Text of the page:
The statements from the Security Council meeting convened by President Goodluck Jonathan last Tuesday to review the situations in the liberated communities of the North- East ahead of next week’s presidential and national assembly elections, have created another cloud of uncertainty over whether the elections will hold on their rescheduled dates of March 28 and April 11. The Independent National Electoral Commission (INEC) postponed the general elections initially scheduled for February 14 and 28, one week to the date because the military was engaged in operations against the Boko Haram insurgents in the North East and could not provide security. The army said it needed six weeks to defeat the insurgents before elections could take place. Since then, the military has recorded impressive exploits and retaken most of the areas previously occupied by Boko Haram.
However, rather that exude hope, statements from the Security Council meeting may have created more anxiety in the minds of discerning Nigerians. INEC chairman, Professor Attahiru Jega, who spoke first on the preparedness for the polls, simply said that his presentation to the meeting “went well”. Nevertheless, the Chief of Army Staff (COAS), Lt.-General Kenneth Minimah said despite the successes recorded by the military in the affected areas, full democratic governance could hardly be restored before the elections to allow the people exercise their voting rights.
Just like in February, the army again stressed that the issue of conducting elections in those areas remained the decision of INEC. The conflicting positions were exactly the same stand the electoral umpire and the Army had maintained in February.
The contradictory postures of the electoral umpire and the army are at best buck passing and therefore unacceptable. In February, one week to the election, the military had assured the citizenry that all it required was six weeks to defeat the insurgents and then elections would hold. Now, barely ten days to the new date of the elections, the army is singing a different song. In effect, what the COAS is saying is that after the six weeks that the army asked for, that he can still not guarantee the security of the electorate in the North East. It is also sad that INEC which is constitutionally charged with the conduct of election failed to give a definite answer on whether elections will hold in the liberated areas.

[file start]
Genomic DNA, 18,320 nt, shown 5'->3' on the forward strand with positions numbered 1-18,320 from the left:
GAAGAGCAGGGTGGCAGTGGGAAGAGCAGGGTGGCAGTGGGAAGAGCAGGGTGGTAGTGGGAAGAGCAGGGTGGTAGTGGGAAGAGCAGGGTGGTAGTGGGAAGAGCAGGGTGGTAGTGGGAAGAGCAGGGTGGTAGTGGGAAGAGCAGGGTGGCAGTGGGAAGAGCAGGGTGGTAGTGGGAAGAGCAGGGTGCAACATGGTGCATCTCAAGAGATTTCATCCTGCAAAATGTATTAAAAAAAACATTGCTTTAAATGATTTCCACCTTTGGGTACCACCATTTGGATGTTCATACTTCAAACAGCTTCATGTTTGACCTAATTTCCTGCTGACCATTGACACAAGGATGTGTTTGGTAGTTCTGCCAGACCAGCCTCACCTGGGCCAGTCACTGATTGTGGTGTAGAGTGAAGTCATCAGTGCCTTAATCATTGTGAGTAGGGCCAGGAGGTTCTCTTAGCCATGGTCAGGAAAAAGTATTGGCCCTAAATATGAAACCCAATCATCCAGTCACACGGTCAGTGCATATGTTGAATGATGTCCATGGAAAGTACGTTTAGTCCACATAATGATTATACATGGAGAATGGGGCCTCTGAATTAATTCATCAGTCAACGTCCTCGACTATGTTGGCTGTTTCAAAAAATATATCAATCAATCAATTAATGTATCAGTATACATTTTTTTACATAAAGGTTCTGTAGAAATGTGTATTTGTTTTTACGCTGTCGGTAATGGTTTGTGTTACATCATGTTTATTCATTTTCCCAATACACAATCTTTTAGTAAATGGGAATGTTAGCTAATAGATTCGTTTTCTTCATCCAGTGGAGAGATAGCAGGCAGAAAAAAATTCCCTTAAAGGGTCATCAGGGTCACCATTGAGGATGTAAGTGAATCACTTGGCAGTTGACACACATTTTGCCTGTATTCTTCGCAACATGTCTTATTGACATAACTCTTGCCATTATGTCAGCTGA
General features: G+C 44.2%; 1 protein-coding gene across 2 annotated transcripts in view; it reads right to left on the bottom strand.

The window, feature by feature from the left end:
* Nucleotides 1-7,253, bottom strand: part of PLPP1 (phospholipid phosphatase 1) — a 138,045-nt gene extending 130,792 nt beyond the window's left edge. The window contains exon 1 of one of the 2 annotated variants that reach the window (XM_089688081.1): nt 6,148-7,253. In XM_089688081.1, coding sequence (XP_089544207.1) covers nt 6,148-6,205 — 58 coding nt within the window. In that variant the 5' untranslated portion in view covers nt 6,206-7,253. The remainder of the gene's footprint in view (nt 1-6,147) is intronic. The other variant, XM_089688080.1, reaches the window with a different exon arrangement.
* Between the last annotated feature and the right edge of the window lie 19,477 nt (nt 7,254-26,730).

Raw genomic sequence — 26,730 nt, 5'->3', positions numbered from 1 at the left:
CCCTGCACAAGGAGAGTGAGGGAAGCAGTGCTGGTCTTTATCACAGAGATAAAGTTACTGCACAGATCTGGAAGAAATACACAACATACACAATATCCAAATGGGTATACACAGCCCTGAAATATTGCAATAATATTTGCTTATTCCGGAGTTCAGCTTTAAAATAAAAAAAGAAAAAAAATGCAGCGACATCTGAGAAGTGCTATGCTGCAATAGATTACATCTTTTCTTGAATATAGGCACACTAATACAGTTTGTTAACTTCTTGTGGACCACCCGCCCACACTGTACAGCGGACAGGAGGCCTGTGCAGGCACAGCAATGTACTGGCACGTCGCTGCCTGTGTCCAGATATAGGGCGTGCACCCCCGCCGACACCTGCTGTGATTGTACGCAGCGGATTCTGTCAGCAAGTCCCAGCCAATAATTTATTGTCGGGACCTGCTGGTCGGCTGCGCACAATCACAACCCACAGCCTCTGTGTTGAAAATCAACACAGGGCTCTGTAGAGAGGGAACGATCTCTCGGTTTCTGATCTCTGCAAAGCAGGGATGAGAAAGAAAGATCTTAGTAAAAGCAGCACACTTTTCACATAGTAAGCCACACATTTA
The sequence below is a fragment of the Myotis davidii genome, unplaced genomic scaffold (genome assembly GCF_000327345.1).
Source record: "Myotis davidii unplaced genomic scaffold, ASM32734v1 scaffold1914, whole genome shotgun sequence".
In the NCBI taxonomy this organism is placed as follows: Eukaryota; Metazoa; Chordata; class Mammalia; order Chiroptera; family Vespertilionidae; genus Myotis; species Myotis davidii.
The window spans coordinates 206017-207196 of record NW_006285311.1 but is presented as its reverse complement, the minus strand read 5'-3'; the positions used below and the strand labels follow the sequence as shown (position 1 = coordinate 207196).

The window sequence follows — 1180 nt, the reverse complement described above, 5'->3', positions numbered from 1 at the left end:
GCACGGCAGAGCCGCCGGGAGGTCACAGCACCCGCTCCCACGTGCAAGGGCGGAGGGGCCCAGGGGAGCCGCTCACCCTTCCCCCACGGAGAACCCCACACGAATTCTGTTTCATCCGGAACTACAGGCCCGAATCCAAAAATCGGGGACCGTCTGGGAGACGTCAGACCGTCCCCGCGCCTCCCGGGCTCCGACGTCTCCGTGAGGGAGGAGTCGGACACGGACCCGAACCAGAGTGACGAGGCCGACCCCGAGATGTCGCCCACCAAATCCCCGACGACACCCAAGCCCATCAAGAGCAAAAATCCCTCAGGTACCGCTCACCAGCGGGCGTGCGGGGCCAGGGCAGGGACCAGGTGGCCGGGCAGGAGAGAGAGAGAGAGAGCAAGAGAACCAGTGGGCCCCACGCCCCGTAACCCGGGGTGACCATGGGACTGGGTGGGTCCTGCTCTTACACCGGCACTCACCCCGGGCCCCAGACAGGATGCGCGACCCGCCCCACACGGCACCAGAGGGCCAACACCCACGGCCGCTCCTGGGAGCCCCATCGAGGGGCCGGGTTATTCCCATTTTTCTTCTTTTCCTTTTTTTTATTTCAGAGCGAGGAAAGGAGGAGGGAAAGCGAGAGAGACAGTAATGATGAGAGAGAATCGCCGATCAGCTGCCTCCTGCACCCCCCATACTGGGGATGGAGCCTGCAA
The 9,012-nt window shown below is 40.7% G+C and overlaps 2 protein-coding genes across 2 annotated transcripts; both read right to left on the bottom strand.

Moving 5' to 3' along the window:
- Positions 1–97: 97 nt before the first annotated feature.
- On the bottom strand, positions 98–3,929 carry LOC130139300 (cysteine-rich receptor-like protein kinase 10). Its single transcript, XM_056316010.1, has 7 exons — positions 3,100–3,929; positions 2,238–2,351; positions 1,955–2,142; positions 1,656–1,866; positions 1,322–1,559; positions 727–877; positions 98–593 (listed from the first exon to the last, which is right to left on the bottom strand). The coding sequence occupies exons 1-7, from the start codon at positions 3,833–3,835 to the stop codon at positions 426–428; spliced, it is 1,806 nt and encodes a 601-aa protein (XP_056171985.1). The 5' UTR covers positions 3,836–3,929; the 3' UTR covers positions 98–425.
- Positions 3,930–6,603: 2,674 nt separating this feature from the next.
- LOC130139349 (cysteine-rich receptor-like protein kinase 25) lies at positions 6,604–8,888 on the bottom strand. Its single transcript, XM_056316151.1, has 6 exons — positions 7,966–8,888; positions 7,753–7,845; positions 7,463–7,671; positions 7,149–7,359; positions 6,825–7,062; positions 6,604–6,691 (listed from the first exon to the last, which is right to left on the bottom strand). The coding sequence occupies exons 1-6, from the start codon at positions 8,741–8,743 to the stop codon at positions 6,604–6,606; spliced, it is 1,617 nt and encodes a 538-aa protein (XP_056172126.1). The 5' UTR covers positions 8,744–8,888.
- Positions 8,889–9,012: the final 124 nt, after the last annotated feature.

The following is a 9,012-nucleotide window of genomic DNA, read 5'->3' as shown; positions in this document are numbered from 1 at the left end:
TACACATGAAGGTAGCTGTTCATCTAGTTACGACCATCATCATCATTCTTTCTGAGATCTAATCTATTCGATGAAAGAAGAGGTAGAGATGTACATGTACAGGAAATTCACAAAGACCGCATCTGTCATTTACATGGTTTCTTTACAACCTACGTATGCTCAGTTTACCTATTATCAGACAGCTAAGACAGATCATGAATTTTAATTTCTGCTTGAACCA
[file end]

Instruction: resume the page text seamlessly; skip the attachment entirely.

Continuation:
The army and INEC must understand that Nigerians will not accept another postponement of the election. The implications of not conducting elections in the liberated areas of the North East are also grave because Nigeria cannot validly elect a president in an election where a section of the country is excluded. Agreed, Section 134 of the 1999 Constitution states that all a candidate for an election to the office of President required to be elected where there are two candidates is that: (a) he has the majority of votes cast at the election; and (b) he has not less than one-quarter of the votes cast at the election in each of at least two-thirds of all the States in the Federation and the Federal Capital Territory, Abuja. Or if there are more than two candidates; (a) he has the highest number of votes cast at the election; and (b) he has not less than one-quarter of the votes cast at the election each of at least two-thirds of all the States in the Federation and the Federal Capital Territory, Abuja.
However, conducting elections and a candidate wining in two-thirds of all the States is not the same as excluding a section of the country from the election. Besides, those liberated areas that are now at risk of not performing their civic duty could be the area of strength of a particular candidate and such candidate will be put in a disadvantage position if elections are not held there.
INEC must therefore come out bold to say that it will conduct elections in the liberated areas. Let it be that the military did not provide security.